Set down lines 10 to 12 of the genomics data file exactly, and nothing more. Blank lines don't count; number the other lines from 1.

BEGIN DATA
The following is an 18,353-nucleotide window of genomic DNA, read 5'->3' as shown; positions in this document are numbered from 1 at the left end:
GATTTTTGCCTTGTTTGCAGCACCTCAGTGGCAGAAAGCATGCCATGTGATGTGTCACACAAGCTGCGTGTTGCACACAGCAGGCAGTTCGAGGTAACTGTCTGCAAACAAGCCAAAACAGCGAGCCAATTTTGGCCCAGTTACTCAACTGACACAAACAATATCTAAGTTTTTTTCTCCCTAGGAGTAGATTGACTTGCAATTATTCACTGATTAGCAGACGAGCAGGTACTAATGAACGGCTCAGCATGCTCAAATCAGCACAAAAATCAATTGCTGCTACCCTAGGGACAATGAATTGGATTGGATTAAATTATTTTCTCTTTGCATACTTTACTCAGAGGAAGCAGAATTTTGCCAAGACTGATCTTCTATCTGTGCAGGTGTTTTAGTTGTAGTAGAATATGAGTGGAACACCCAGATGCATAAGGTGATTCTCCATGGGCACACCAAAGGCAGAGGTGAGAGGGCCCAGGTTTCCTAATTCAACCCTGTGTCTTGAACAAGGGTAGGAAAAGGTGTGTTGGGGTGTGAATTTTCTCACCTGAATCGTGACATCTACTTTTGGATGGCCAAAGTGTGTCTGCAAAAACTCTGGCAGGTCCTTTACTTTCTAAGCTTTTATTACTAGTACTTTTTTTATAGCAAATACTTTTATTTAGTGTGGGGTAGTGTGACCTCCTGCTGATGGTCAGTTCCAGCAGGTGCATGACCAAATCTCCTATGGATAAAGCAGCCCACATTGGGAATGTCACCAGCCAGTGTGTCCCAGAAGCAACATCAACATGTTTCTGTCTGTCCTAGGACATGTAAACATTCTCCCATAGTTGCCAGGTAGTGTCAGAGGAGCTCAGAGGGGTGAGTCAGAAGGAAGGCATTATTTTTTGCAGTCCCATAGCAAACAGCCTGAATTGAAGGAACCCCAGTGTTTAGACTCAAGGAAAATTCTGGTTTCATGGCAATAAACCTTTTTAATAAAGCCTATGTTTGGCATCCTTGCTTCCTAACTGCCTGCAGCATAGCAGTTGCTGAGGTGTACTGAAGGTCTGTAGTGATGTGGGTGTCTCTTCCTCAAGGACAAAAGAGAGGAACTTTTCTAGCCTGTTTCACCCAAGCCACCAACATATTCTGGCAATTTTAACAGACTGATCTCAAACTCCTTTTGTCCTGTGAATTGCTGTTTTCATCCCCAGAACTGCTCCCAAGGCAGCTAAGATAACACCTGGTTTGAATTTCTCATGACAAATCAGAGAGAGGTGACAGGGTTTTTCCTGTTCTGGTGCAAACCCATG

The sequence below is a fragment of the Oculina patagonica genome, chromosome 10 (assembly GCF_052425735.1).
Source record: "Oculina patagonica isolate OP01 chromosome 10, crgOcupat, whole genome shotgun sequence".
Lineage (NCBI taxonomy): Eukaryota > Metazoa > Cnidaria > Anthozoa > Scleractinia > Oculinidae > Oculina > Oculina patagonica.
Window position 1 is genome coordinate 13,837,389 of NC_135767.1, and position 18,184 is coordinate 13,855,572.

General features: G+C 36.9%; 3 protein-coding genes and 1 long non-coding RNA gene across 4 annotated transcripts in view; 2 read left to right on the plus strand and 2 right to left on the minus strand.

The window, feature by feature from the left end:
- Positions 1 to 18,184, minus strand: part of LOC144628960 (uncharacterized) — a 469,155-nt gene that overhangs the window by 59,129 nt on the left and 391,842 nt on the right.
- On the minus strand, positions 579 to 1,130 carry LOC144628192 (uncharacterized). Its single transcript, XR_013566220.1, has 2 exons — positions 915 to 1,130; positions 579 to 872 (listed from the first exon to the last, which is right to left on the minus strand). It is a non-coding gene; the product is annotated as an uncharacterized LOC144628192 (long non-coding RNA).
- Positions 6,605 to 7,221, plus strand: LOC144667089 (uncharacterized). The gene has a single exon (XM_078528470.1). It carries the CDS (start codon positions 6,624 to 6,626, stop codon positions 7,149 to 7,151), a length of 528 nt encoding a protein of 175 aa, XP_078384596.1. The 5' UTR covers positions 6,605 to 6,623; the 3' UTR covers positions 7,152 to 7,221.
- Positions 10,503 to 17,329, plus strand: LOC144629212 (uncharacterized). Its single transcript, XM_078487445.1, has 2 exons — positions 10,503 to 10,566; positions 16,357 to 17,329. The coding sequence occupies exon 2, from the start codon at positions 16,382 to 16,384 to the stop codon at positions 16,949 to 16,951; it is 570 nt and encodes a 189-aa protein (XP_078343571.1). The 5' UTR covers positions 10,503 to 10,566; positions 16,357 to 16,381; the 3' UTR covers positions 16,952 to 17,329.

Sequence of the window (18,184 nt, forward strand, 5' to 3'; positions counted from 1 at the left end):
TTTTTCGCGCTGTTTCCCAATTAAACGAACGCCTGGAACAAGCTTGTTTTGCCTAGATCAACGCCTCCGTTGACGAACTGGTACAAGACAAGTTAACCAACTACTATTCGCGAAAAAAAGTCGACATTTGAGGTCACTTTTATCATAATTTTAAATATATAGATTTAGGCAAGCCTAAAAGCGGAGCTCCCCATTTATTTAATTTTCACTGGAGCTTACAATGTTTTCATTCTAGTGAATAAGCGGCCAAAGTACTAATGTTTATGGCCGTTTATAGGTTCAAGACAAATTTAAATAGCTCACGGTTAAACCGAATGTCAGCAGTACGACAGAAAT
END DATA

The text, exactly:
- On the minus strand, positions 579 to 1,130 carry LOC144628192 (uncharacterized). Its single transcript, XR_013566220.1, has 2 exons — positions 915 to 1,130; positions 579 to 872 (listed from the first exon to the last, which is right to left on the minus strand). It is a non-coding gene; the product is annotated as an uncharacterized LOC144628192 (long non-coding RNA).
- Positions 6,605 to 7,221, plus strand: LOC144667089 (uncharacterized). The gene has a single exon (XM_078528470.1). It carries the CDS (start codon positions 6,624 to 6,626, stop codon positions 7,149 to 7,151), a length of 528 nt encoding a protein of 175 aa, XP_078384596.1. The 5' UTR covers positions 6,605 to 6,623; the 3' UTR covers positions 7,152 to 7,221.
- Positions 10,503 to 17,329, plus strand: LOC144629212 (uncharacterized). Its single transcript, XM_078487445.1, has 2 exons — positions 10,503 to 10,566; positions 16,357 to 17,329. The coding sequence occupies exon 2, from the start codon at positions 16,382 to 16,384 to the stop codon at positions 16,949 to 16,951; it is 570 nt and encodes a 189-aa protein (XP_078343571.1). The 5' UTR covers positions 10,503 to 10,566; positions 16,357 to 16,381; the 3' UTR covers positions 16,952 to 17,329.